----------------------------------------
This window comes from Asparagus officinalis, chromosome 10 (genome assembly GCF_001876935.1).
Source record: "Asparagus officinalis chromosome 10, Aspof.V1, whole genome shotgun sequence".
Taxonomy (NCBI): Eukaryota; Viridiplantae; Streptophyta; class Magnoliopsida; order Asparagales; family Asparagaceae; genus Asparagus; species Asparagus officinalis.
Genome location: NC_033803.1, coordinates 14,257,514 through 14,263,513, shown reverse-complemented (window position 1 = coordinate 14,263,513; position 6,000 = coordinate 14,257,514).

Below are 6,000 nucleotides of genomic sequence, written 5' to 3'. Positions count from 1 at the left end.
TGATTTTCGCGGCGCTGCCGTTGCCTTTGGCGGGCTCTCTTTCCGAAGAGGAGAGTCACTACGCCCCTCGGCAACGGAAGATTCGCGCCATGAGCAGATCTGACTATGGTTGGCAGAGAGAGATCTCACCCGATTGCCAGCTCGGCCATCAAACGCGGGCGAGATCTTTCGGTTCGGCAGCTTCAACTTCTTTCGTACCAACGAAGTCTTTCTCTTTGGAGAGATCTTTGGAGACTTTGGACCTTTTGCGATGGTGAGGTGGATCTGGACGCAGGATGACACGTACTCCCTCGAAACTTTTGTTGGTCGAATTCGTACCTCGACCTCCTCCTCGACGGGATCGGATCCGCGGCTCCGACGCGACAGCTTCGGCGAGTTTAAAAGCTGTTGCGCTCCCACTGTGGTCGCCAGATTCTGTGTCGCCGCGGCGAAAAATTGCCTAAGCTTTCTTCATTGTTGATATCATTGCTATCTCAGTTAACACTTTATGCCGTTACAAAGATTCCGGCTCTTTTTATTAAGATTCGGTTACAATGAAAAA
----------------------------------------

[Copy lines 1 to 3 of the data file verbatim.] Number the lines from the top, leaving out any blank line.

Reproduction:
This window comes from Asparagus officinalis, chromosome 10 (genome assembly GCF_001876935.1).
Source record: "Asparagus officinalis chromosome 10, Aspof.V1, whole genome shotgun sequence".
Taxonomy (NCBI): Eukaryota; Viridiplantae; Streptophyta; class Magnoliopsida; order Asparagales; family Asparagaceae; genus Asparagus; species Asparagus officinalis.